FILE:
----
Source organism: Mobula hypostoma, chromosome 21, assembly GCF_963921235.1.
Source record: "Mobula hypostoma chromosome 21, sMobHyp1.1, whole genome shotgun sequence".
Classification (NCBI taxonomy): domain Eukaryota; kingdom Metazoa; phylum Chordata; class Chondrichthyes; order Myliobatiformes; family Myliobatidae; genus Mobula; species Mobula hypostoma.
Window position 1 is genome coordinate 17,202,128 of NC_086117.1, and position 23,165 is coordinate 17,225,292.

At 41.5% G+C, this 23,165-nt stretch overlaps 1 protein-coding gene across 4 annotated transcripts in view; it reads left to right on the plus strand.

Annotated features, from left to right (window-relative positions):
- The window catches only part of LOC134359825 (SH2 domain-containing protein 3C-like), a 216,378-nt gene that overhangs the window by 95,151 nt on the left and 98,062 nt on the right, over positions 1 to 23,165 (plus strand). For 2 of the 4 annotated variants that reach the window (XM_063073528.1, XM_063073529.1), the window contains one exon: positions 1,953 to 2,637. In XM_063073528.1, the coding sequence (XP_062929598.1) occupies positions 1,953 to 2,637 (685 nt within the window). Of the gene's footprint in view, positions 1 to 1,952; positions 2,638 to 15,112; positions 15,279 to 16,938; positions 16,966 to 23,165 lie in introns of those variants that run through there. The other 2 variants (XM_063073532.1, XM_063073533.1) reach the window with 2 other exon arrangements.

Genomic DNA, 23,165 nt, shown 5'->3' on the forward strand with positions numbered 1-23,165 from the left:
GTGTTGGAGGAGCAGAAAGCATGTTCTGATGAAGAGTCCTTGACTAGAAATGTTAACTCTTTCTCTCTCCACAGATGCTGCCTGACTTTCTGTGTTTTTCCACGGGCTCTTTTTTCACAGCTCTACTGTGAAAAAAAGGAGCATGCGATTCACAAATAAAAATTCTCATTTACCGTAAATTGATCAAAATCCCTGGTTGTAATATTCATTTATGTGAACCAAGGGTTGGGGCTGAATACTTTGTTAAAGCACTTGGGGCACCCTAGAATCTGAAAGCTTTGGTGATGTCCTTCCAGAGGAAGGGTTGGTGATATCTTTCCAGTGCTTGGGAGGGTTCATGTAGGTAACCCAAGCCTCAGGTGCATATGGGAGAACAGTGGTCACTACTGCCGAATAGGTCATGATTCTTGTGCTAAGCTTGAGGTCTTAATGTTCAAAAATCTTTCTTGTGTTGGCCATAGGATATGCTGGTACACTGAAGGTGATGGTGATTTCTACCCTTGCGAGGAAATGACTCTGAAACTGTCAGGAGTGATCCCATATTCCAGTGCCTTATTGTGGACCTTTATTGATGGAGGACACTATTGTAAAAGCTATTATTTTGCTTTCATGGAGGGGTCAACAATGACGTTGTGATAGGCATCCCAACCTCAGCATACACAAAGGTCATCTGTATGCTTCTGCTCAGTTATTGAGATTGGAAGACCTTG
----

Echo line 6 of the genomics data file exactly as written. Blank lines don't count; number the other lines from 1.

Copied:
Annotated features, from left to right (window-relative positions):